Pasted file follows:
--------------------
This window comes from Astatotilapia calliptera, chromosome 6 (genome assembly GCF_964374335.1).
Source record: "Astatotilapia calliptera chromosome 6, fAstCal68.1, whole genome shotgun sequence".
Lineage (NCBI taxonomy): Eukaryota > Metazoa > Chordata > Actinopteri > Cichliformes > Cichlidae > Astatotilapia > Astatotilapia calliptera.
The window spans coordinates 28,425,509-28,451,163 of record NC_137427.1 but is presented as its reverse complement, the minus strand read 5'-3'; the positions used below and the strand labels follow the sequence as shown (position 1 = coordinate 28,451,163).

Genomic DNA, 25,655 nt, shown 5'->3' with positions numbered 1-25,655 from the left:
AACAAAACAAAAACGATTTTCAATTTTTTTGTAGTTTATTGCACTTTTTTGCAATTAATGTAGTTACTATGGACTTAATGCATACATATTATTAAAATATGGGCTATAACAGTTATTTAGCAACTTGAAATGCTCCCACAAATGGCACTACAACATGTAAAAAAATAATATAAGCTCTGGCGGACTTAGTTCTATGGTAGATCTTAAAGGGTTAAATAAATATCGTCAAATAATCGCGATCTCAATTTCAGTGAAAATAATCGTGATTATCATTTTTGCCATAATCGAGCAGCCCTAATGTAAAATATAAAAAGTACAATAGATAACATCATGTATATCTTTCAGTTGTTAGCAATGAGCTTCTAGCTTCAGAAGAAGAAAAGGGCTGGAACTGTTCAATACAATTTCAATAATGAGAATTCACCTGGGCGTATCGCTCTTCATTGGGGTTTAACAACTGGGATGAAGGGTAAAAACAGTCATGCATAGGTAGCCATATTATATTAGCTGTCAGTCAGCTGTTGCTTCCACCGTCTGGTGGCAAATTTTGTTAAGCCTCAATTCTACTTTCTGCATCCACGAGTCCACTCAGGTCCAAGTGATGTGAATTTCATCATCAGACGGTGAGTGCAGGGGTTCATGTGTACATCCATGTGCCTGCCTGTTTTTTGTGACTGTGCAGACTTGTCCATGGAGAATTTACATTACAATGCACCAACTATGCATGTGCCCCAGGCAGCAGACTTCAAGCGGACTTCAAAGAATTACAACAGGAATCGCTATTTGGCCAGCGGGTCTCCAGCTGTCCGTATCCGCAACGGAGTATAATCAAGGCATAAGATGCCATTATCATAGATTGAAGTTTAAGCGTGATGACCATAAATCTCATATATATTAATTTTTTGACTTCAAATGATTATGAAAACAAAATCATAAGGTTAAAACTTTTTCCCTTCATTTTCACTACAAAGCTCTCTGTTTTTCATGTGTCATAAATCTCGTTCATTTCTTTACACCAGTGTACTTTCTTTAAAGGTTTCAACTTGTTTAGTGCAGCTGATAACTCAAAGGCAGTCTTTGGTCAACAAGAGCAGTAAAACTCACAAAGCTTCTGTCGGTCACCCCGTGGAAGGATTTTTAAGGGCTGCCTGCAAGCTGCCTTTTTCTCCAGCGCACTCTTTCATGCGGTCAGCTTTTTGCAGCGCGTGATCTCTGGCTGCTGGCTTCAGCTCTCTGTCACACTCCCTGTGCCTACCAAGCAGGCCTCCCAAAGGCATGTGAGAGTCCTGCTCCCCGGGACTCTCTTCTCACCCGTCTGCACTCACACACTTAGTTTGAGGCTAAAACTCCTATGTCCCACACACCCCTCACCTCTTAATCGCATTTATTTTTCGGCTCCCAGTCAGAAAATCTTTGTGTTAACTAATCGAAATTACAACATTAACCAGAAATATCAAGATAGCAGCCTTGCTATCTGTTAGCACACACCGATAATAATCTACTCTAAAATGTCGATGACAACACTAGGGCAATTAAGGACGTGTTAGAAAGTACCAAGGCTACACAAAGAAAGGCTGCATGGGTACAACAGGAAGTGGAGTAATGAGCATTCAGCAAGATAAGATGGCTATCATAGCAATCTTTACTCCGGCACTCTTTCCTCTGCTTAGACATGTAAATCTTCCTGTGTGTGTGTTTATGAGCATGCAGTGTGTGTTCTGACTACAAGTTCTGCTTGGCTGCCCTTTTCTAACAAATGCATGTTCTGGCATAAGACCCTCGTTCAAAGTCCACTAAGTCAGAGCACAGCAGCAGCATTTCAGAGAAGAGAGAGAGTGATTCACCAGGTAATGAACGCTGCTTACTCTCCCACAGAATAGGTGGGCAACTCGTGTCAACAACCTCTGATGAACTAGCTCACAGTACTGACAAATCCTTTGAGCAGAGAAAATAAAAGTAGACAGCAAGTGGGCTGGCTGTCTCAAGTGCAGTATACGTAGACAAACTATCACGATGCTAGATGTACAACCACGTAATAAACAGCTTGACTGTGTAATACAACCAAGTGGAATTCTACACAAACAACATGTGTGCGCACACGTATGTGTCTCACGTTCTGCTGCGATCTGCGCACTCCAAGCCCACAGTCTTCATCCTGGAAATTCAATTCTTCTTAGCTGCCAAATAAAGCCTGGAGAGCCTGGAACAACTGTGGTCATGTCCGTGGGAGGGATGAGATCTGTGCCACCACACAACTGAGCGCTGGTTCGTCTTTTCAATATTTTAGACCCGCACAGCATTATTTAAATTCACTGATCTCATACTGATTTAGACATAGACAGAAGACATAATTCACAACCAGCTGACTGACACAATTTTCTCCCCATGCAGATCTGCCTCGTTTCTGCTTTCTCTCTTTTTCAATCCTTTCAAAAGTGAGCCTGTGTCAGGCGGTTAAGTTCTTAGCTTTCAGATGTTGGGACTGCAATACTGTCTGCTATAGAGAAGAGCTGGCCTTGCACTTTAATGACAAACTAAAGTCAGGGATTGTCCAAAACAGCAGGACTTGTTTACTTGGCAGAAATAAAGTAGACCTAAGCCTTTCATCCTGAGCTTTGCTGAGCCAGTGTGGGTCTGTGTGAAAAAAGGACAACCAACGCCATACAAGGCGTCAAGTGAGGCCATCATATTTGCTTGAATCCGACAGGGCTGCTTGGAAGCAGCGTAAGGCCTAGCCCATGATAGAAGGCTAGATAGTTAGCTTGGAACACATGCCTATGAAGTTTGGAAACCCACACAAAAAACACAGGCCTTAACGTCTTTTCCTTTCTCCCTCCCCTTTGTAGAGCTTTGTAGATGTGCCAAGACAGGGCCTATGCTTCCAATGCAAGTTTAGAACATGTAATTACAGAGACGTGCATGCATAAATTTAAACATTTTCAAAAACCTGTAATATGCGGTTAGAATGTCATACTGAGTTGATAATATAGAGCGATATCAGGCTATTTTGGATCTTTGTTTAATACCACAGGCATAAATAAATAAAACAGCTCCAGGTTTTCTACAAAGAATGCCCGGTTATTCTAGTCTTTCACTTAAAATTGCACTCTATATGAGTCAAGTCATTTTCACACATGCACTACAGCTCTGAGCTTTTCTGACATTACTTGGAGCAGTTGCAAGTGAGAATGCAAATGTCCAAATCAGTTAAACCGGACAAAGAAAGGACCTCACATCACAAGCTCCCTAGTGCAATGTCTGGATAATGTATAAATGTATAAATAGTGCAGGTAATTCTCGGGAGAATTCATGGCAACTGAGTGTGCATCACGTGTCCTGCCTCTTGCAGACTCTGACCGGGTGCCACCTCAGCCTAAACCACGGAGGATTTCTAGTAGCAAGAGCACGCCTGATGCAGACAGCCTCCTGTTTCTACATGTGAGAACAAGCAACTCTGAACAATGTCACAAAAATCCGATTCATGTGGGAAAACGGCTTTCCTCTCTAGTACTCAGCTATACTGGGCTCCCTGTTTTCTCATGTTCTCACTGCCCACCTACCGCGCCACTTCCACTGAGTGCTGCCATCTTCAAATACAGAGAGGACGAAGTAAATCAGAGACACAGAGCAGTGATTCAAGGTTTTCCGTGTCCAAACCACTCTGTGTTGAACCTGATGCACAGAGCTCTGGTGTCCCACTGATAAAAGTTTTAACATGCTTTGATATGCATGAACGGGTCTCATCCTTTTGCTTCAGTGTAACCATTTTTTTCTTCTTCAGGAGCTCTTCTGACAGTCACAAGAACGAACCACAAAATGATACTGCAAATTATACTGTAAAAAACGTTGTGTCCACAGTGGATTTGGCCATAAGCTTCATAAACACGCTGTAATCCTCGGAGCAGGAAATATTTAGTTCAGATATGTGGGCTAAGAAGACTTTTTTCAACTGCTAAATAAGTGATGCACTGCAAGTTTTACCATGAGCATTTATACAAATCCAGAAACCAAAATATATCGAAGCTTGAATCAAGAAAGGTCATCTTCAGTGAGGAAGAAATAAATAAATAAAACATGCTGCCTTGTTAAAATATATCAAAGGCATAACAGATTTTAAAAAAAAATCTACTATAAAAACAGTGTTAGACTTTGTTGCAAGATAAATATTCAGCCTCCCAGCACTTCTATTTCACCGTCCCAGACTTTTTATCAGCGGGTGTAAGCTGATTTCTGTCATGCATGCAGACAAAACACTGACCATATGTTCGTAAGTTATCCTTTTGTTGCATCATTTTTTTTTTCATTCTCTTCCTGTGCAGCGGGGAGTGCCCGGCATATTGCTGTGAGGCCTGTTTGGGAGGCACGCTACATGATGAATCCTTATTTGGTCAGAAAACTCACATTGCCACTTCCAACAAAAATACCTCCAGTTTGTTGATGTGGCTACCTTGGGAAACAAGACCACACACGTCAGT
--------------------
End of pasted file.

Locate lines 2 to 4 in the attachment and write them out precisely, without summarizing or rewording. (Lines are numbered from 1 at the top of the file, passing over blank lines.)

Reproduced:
Source record: "Astatotilapia calliptera chromosome 6, fAstCal68.1, whole genome shotgun sequence".
Lineage (NCBI taxonomy): Eukaryota > Metazoa > Chordata > Actinopteri > Cichliformes > Cichlidae > Astatotilapia > Astatotilapia calliptera.
The window spans coordinates 28,425,509-28,451,163 of record NC_137427.1 but is presented as its reverse complement, the minus strand read 5'-3'; the positions used below and the strand labels follow the sequence as shown (position 1 = coordinate 28,451,163).